Gorsuch was among the 21 possible choices for the court Trump released during the campaign. Other finalists also came from that list, including Thomas Hardiman, who serves alongside Trump’s sister on the Philadelphia-based 3rd U.S. Circuit Court of Appeals, and William Pryor, a federal appeals court judge and Alabama’s attorney general from 1997 to 2004.
Hardiman sits on the Third Circuit Court of Appeals based in Philadelphia, but he works out of Pittsburgh.READ MORE: DA Larry Krasner Announces Activation Of Philadelphia's Election Task Force
“He is outstanding, really in every way,” said Attorney Chip Becker. He is an attorney with Kline Spector in Philadelphia. He argues cases on the federal level and knows Judge Hardiman personally.
“I’ve argued before Judge Hardiman several times and I’ve both won cases and lost cases before him and based on that experience, I would say that he’s an excellent judge,” Becker said.
Hardiman is seen as a solid conservative with a pro-law enforcement background. The 51-year-old sits on the same court as President Trump’s older sister, Judge Maryanne Trump Barry. She reportedly advocated on the judge’s behalf to her brother.
Pryor’s standing slipped in the lead up to the announcement, in part because his reputation as a staunch conservative seems likely to make him a rich target for Democratic senators in a confirmation hearing.
Yet Gorsuch, too, is expected to face intense scrutiny from Democrats. Some liberals have demanded that Democrats block any Trump choice, underscoring the deep partisan discord surging through Washington.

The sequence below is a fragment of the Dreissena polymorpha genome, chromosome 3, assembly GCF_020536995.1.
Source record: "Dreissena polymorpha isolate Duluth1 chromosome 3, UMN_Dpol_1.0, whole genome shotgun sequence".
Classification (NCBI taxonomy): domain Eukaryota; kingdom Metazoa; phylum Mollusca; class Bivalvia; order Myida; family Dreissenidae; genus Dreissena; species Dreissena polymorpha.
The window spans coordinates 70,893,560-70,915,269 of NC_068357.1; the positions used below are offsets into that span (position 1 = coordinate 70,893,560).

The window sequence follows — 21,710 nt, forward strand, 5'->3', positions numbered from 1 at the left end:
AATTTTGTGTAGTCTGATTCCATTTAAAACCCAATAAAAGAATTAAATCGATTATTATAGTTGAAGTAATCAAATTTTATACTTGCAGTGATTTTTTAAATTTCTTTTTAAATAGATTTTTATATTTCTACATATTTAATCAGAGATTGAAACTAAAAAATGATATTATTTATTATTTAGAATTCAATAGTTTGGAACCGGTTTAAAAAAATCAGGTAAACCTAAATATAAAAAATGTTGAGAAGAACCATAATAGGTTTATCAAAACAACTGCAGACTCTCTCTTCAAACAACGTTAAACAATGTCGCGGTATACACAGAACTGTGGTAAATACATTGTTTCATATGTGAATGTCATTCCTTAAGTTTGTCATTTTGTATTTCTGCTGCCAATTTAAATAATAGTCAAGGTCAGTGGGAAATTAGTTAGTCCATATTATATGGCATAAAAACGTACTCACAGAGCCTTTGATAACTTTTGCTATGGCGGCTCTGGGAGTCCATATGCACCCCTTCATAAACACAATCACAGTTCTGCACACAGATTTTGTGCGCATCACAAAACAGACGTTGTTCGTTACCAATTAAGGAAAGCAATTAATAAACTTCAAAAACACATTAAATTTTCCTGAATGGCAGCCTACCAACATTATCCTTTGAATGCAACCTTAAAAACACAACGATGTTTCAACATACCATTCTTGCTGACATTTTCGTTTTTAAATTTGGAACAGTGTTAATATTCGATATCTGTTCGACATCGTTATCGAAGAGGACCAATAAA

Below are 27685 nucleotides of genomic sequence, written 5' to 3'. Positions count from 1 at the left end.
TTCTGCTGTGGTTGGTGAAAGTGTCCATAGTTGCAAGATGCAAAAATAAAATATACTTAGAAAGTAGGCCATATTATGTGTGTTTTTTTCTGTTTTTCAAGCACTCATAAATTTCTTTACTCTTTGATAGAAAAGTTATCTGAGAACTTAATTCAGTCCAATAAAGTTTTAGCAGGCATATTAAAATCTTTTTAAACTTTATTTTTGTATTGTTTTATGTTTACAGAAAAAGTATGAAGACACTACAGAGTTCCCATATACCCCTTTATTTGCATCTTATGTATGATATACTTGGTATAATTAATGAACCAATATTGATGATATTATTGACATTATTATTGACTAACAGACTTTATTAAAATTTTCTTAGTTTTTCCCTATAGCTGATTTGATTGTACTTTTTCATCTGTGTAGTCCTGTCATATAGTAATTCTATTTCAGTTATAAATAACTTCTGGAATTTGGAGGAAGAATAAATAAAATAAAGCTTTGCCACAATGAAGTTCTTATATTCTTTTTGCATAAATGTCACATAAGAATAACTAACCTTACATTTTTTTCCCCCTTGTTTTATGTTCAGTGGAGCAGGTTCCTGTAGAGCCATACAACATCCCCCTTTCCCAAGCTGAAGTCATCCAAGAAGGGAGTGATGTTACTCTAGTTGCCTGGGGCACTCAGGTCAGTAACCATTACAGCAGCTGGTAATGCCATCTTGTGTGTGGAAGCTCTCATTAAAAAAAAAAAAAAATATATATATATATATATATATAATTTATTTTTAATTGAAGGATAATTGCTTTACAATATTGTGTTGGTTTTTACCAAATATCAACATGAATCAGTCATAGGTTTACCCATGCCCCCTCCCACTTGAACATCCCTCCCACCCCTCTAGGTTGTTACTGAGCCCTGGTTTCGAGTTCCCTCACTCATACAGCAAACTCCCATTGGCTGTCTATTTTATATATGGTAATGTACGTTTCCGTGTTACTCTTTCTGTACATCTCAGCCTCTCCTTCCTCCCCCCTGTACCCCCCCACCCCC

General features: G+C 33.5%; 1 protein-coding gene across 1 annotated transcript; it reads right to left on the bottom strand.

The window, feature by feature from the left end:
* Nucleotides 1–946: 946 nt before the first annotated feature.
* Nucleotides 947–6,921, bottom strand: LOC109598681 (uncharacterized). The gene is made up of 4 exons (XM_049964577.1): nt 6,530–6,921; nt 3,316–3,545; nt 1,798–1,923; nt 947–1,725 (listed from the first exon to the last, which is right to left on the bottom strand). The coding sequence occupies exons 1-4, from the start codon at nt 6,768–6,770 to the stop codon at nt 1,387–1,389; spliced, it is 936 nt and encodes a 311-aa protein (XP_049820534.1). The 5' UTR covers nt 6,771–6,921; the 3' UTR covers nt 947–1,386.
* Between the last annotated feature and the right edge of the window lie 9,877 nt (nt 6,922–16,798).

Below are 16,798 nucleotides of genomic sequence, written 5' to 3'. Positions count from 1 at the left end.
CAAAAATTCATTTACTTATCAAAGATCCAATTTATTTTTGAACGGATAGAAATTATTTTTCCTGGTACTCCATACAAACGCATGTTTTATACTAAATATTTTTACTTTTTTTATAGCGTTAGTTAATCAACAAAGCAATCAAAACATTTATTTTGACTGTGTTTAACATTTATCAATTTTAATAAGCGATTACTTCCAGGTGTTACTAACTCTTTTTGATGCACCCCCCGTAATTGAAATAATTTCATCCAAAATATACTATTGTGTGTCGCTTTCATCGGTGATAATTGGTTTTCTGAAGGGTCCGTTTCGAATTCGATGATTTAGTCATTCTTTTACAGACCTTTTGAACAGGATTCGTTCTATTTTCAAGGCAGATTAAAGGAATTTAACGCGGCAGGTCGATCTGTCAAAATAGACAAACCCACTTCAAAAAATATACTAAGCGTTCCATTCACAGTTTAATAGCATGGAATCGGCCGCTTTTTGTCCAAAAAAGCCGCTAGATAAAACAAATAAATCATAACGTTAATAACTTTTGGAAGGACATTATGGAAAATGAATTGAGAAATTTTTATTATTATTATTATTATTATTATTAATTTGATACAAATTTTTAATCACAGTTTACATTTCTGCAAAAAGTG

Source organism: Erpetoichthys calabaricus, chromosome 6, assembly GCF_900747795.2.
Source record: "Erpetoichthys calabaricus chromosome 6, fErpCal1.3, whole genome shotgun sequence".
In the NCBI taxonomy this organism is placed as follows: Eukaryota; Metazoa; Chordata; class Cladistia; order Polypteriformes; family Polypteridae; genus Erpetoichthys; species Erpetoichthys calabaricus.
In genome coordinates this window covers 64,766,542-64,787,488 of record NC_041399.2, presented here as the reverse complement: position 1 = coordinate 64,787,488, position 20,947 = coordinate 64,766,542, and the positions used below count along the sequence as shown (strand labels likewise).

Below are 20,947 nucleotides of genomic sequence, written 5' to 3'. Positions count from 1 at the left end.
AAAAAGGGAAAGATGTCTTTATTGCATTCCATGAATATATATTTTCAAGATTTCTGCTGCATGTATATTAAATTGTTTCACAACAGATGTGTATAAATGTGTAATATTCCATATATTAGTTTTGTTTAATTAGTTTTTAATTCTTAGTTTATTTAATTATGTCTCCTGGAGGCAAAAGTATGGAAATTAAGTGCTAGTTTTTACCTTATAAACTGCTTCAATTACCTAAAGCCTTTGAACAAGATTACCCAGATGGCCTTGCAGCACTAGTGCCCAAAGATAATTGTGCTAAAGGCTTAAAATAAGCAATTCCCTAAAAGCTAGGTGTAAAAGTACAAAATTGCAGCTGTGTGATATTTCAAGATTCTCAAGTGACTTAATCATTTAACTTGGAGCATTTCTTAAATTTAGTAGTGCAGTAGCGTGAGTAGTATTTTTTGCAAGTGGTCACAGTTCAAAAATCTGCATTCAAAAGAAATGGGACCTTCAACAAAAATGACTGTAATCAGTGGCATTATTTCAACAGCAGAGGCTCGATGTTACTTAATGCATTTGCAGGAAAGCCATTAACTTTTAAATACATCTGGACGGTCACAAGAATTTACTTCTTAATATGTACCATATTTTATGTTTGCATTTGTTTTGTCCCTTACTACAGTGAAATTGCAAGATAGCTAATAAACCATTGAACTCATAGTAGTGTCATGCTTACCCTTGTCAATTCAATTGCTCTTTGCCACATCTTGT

“Now is not the time for business as usual,” MoveOn.org’s Ilya Sheyman said in a statement.
Gorsuch is a Colorado native who earned his bachelor’s degree from Columbia University in three years, then a law degree from Harvard. He clerked for Supreme Court Justices Byron White, a fellow Coloradan, and Anthony Kennedy before earning a philosophy degree at Oxford University and working for a prominent Washington, D.C., law firm.
He served for two years in President George W. Bush’s Department of Justice before the president nominated him to the appeals court.
Gorsuch has contended that courts give too much deference to government agencies’ interpretations of statutes, a deference that stems from a Supreme Court ruling in a 1984 case. He sided with two groups that successfully challenged the Obama administration’s requirements that employers provide health insurance that includes contraception.
If Democrats decide to filibuster Gorsuch’s nomination, his fate could rest in the hands of Senate Majority Leader Mitch McConnell. Trump has encouraged McConnell to change the rules of the Senate and make it impossible to filibuster a Supreme Court nominee — a change known in the Senate as the “nuclear option.”
A conservative group already has announced plans to begin airing $2 million worth of ads in support of the nominee in Indiana, Missouri, Montana and North Dakota, four states that Trump won and in which Democrats will be defending their Senate seats in 2018.MORE NEWS: Here Is Where The Pennsylvania Primary Race For The Senate Seat Stands